Sunday, May 18, 2014

Pluses and minuses

I've always enjoyed doing big days and I've started a lot of them over the years.  I've finished ... well, less.  I would guess I've quit on over half of them once the afternoon lull is due and a person can look at their checklist and project fairly well what number they'll hit.  Honestly, I would have quit yesterday.

Going to a bunch of different places is one of the pluses of a big day and it paid off at night.  The cold night made it a good one to hear Great Horned Owls.  This one was hooting in the moonlight at one of our chat stops.

Certainly no big day is more based on listening than in May.  There are some that are easy to hear, distinctive and common.

Others are distinctive but uncommon,
This Mourning Warbler was singing away at the Lakeside bridge, the most exposed I've ever seen one.  Any other day I would have spent a lot more time with it.

The other trick is filtering.  Birds like Redstarts and Magnolia Warbler can fill the soundscape...

 ... making it harder to pick out subtler species like Wilson's Warbler

With the exception of the Mourning Warbler, though, initially it was pretty easy to keep moving.  That started changing in Warren Woods, where the cold weather led to some of the canopy birds being a lot lower, probably looking for insect activity.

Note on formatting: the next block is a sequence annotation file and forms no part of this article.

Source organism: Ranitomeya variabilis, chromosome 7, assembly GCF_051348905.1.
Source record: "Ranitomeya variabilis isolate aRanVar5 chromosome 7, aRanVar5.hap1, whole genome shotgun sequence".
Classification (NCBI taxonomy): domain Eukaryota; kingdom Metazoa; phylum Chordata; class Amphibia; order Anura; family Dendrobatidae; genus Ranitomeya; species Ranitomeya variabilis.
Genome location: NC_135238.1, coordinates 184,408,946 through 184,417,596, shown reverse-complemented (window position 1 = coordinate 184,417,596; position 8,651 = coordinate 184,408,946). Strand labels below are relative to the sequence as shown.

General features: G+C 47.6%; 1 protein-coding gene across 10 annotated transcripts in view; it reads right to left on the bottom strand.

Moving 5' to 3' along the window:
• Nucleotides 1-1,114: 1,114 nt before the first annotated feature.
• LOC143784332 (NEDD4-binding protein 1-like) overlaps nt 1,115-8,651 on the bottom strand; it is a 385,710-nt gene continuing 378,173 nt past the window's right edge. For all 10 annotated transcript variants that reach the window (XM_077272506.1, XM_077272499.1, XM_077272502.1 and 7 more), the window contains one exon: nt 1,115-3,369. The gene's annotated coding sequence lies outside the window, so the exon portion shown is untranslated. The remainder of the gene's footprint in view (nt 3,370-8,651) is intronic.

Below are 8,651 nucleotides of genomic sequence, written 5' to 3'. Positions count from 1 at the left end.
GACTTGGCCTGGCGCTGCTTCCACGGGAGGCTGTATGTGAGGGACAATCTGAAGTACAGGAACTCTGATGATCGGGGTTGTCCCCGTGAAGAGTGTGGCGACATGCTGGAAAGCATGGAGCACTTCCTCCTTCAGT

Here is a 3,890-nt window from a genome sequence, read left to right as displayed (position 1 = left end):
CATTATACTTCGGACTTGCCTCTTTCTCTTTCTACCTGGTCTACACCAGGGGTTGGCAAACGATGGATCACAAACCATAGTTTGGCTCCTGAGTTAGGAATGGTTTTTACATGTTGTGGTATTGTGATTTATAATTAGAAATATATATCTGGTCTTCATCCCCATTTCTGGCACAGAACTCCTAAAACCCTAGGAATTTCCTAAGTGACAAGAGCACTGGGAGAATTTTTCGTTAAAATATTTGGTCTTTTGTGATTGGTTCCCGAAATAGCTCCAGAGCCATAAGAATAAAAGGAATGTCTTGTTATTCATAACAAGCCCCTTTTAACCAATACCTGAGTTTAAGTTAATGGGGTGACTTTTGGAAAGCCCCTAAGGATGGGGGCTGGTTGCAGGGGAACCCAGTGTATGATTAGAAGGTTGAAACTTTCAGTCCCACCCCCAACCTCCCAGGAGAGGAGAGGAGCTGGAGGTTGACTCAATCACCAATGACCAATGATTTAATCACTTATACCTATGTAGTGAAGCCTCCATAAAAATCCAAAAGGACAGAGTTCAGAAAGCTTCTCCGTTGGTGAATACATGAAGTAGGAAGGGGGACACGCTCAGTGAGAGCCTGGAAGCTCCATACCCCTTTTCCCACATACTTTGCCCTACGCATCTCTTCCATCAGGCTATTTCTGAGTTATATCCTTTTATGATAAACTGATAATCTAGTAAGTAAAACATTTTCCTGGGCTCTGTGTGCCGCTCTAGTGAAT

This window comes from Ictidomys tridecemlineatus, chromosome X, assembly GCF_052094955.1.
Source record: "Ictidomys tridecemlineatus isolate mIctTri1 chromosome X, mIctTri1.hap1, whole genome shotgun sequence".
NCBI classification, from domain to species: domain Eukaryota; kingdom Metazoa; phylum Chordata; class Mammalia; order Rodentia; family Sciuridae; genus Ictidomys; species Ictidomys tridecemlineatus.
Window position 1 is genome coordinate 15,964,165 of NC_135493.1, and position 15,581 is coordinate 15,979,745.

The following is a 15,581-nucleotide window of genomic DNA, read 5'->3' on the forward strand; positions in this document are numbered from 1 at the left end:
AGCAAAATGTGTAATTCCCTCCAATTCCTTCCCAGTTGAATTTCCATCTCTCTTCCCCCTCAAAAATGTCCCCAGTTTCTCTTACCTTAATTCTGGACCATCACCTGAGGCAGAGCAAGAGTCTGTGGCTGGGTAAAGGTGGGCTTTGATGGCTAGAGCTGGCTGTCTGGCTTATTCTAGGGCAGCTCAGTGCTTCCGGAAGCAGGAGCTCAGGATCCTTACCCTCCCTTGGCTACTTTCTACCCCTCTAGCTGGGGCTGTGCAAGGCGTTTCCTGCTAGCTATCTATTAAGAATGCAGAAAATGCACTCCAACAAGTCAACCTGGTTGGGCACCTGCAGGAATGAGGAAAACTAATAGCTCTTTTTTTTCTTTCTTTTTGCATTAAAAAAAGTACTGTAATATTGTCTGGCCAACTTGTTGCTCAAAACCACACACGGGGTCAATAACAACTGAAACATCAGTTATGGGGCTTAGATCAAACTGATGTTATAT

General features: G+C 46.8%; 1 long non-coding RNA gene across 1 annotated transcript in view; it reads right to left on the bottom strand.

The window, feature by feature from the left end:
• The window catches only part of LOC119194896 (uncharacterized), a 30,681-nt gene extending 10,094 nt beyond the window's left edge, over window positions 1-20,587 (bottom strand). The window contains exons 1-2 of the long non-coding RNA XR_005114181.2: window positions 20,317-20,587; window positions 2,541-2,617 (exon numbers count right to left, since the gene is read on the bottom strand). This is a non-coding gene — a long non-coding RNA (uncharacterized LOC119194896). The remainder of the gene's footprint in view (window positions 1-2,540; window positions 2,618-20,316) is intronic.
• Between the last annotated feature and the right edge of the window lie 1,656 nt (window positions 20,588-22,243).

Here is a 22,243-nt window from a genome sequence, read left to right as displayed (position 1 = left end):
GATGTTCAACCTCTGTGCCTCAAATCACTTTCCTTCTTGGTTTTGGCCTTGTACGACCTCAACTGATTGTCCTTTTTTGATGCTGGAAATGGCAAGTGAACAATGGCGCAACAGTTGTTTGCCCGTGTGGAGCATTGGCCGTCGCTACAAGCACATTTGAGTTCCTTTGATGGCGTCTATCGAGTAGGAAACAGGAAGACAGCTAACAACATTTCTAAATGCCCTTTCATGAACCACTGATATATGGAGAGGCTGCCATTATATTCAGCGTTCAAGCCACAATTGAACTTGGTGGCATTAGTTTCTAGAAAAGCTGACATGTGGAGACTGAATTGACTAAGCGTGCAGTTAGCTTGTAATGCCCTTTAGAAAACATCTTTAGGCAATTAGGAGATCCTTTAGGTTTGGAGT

Scarlet Waterthrush was a new species for me.

Normally I would have spent a lot more time here.

An Acadian Flycatcher was also uncharacteristically low, definitely my best pic of one.

Barred Owl followed its usual birdathon path in the morning, it took us a while to hear one, then we heard one at about 3 consecutive stops.  It was unusual to see one well though.  Rhoda spotted this bird in the canopy, again my personal best pic of a species.

You have to keep moving (the downside during the day) and keep moving we did.  By late morning we were in Warren Dunes, I was pretty exhausted by mis-timing my sleep the day before, and when we walked away from the Worm-eating with a Scarlet Tanager about 6 feet away that was ju-ust about to pop out into the clear I mentally checked out.  My mind was going at the speed of this Map Turtle.
We kept pressing through the afternoon, collecting various common species and ending with 159 birds despite the cold day. 


The University of Tiscornia said...

I guess this isn't a herp blog as that's a box turtle.

Matt said...

sooo sloooooooooow

Renardi said...

Is scarlet Waterthrush a new bird for the US?Looks like a Scarlet Tanager.